“I believe that a portion of the gold selling in particular is an effort to knock down the open interest in gold for December. Why? Because of the incredibly high ratio of open interest to deliverable gold, which I publish frequently and was among the first to do so, although Nick Laird is the data wrangler pre-eminent on this. If there was any serious attempt for holders of those contracts to stand for delivery, even JPM, which has been obviously building up its stores of gold to act as the ‘fixer’ in that market, would not be able to cover the demand.”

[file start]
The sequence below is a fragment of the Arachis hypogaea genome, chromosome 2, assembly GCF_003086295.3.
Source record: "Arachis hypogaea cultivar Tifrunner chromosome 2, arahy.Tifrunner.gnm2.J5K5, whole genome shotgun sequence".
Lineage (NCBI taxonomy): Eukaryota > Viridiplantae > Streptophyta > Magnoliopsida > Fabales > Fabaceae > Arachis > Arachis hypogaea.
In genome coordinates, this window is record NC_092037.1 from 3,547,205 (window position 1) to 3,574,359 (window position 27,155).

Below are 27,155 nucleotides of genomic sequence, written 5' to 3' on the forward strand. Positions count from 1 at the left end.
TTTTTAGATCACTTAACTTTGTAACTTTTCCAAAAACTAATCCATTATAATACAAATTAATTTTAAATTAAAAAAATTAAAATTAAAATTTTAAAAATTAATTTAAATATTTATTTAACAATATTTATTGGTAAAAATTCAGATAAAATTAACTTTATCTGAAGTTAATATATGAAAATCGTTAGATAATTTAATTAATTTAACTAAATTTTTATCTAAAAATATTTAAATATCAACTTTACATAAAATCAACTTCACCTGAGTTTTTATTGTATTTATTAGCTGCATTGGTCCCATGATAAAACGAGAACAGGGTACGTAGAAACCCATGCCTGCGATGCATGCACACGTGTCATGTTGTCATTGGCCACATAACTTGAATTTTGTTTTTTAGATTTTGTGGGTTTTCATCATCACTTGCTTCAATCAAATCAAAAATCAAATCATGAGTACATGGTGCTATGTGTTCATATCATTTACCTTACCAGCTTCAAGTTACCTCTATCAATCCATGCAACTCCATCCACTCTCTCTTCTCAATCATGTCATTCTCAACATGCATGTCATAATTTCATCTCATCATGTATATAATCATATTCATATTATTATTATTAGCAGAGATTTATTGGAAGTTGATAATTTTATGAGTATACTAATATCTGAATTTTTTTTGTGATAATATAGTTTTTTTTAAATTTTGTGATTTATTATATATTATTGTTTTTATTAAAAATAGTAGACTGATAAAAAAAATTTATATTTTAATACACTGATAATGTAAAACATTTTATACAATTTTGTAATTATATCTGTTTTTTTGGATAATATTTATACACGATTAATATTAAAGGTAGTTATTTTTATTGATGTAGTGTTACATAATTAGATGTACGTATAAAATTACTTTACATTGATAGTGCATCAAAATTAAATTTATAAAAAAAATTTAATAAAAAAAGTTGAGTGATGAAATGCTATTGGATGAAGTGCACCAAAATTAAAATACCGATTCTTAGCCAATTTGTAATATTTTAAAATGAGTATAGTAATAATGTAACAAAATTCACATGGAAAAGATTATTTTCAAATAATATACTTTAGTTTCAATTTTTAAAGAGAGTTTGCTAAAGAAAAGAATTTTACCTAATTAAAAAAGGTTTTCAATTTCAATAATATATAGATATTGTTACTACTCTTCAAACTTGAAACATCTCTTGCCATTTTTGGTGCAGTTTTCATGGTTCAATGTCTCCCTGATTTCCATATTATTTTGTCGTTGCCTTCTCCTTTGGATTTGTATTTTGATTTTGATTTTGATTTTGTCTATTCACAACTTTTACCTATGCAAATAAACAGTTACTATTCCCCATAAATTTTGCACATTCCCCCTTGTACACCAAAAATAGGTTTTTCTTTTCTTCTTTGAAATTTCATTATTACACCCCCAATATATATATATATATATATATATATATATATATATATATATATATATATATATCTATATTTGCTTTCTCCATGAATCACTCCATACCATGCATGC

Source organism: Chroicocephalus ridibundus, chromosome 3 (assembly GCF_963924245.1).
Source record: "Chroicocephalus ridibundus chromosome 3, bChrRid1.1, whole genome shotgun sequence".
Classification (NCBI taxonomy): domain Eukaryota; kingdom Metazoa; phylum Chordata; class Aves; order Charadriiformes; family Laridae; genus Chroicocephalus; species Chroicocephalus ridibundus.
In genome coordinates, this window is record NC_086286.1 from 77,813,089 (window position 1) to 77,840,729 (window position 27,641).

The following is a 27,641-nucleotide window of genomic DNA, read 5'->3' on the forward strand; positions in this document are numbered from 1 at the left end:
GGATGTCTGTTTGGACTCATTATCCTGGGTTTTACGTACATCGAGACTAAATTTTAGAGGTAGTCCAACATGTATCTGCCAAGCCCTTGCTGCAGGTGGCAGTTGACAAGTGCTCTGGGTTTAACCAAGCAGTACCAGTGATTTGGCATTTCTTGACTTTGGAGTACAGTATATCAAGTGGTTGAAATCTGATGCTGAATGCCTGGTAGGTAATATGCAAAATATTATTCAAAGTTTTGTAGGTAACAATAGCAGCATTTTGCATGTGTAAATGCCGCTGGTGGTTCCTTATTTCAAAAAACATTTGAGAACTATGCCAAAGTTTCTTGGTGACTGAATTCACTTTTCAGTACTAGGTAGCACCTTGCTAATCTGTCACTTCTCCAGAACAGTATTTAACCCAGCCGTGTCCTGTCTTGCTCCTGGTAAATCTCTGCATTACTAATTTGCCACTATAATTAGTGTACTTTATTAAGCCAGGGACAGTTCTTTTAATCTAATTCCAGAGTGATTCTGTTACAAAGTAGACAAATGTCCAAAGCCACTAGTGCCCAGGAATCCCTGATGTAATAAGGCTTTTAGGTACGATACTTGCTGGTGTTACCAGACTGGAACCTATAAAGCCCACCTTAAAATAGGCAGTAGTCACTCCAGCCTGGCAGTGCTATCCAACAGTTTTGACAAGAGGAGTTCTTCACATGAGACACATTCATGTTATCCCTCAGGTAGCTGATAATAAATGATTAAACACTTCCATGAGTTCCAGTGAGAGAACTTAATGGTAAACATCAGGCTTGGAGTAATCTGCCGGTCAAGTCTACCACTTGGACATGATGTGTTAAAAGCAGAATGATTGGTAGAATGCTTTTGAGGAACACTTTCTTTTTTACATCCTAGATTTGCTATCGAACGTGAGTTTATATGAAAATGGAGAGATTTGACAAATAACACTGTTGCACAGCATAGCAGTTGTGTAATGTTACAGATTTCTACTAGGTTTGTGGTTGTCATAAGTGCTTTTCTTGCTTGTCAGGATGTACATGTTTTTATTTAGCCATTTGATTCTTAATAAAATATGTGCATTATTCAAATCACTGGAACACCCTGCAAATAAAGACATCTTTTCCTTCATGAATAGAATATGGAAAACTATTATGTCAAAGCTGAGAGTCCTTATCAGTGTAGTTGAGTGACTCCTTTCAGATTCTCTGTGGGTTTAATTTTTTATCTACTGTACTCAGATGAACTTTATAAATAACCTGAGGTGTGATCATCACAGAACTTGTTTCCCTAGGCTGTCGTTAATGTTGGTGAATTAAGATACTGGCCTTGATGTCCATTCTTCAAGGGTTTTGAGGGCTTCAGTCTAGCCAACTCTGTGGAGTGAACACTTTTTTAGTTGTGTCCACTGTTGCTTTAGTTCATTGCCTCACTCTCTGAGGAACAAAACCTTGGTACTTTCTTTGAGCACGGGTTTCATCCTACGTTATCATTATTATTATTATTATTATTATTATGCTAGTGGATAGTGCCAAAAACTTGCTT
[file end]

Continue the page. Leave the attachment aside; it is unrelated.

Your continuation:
Jesse seems oddly proud that he was one of the originators of this nonsense meme redefining “registered” gold as “deliverable gold.” Normally, people don’t take credit for helping to create false memes that are used to dis-inform and mis-educate hundreds of thousands of readers across a variety of blogs. Let’s continue.
Craig “TurdFerguson” Hemke:
on Monday the total registered and readily-deliverable “gold” held in Comex vaults was just 151,384 ounces. Dividing the registered stock into the paper obligations yields a total leverage ratio of 298:1. Again, I ask: How is this legal? How is this NOT fraud?
or more recently:
“What we’re talking about here is not margin leverage. Instead, this is The Banks’ ability to lever their existing supply of readily-deliverable gold. On the Comex, this is gold classified as “registered” and it is this registered stockpile that has been at record lows for over two months.”